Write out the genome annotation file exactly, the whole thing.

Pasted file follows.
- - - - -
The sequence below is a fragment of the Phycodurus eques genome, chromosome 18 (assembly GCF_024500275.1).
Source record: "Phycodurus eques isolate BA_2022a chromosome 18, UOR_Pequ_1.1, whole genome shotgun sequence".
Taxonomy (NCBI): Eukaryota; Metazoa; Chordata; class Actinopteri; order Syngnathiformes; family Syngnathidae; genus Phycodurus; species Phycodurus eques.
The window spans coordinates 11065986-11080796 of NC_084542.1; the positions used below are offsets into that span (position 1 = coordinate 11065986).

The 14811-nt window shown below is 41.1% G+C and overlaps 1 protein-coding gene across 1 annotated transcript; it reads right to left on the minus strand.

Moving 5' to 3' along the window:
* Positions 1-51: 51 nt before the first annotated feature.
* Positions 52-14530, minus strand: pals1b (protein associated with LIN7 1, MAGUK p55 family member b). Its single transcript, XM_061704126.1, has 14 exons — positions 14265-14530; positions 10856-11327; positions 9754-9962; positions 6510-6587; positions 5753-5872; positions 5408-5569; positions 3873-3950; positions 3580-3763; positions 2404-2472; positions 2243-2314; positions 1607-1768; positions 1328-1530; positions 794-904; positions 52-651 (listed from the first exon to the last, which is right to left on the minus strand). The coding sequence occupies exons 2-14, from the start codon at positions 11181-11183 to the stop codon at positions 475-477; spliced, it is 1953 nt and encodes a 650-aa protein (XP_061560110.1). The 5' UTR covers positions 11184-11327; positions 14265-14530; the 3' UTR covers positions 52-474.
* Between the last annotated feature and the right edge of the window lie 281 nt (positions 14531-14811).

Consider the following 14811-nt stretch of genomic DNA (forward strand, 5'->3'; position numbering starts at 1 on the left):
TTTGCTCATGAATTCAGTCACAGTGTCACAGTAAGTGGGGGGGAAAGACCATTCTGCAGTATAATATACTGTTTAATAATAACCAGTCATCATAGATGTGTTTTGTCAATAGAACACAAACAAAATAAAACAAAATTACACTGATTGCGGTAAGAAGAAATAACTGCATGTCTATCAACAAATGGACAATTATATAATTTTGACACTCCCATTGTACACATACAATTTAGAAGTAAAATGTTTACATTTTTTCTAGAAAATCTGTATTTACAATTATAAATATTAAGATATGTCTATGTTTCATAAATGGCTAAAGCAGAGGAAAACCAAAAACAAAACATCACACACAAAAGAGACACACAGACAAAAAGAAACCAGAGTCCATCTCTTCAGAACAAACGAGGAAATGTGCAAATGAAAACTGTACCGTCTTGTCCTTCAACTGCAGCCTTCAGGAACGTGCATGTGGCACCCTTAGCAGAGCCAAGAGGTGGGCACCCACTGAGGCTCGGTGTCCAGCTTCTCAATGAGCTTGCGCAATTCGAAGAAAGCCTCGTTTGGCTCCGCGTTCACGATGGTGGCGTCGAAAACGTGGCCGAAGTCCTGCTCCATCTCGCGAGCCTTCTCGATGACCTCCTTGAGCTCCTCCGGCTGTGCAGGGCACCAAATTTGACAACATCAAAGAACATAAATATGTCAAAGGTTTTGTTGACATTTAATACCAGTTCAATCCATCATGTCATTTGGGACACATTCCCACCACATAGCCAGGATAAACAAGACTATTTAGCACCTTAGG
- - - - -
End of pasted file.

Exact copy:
The sequence below is a fragment of the Phycodurus eques genome, chromosome 18 (assembly GCF_024500275.1).
Source record: "Phycodurus eques isolate BA_2022a chromosome 18, UOR_Pequ_1.1, whole genome shotgun sequence".
Taxonomy (NCBI): Eukaryota; Metazoa; Chordata; class Actinopteri; order Syngnathiformes; family Syngnathidae; genus Phycodurus; species Phycodurus eques.
The window spans coordinates 11065986-11080796 of NC_084542.1; the positions used below are offsets into that span (position 1 = coordinate 11065986).

The 14811-nt window shown below is 41.1% G+C and overlaps 1 protein-coding gene across 1 annotated transcript; it reads right to left on the minus strand.

Moving 5' to 3' along the window:
* Positions 1-51: 51 nt before the first annotated feature.
* Positions 52-14530, minus strand: pals1b (protein associated with LIN7 1, MAGUK p55 family member b). Its single transcript, XM_061704126.1, has 14 exons — positions 14265-14530; positions 10856-11327; positions 9754-9962; positions 6510-6587; positions 5753-5872; positions 5408-5569; positions 3873-3950; positions 3580-3763; positions 2404-2472; positions 2243-2314; positions 1607-1768; positions 1328-1530; positions 794-904; positions 52-651 (listed from the first exon to the last, which is right to left on the minus strand). The coding sequence occupies exons 2-14, from the start codon at positions 11181-11183 to the stop codon at positions 475-477; spliced, it is 1953 nt and encodes a 650-aa protein (XP_061560110.1). The 5' UTR covers positions 11184-11327; positions 14265-14530; the 3' UTR covers positions 52-474.
* Between the last annotated feature and the right edge of the window lie 281 nt (positions 14531-14811).

Consider the following 14811-nt stretch of genomic DNA (forward strand, 5'->3'; position numbering starts at 1 on the left):
TTTGCTCATGAATTCAGTCACAGTGTCACAGTAAGTGGGGGGGAAAGACCATTCTGCAGTATAATATACTGTTTAATAATAACCAGTCATCATAGATGTGTTTTGTCAATAGAACACAAACAAAATAAAACAAAATTACACTGATTGCGGTAAGAAGAAATAACTGCATGTCTATCAACAAATGGACAATTATATAATTTTGACACTCCCATTGTACACATACAATTTAGAAGTAAAATGTTTACATTTTTTCTAGAAAATCTGTATTTACAATTATAAATATTAAGATATGTCTATGTTTCATAAATGGCTAAAGCAGAGGAAAACCAAAAACAAAACATCACACACAAAAGAGACACACAGACAAAAAGAAACCAGAGTCCATCTCTTCAGAACAAACGAGGAAATGTGCAAATGAAAACTGTACCGTCTTGTCCTTCAACTGCAGCCTTCAGGAACGTGCATGTGGCACCCTTAGCAGAGCCAAGAGGTGGGCACCCACTGAGGCTCGGTGTCCAGCTTCTCAATGAGCTTGCGCAATTCGAAGAAAGCCTCGTTTGGCTCCGCGTTCACGATGGTGGCGTCGAAAACGTGGCCGAAGTCCTGCTCCATCTCGCGAGCCTTCTCGATGACCTCCTTGAGCTCCTCCGGCTGTGCAGGGCACCAAATTTGACAACATCAAAGAACATAAATATGTCAAAGGTTTTGTTGACATTTAATACCAGTTCAATCCATCATGTCATTTGGGACACATTCCCACCACATAGCCAGGATAAACAAGACTATTTAGCACCTTAGG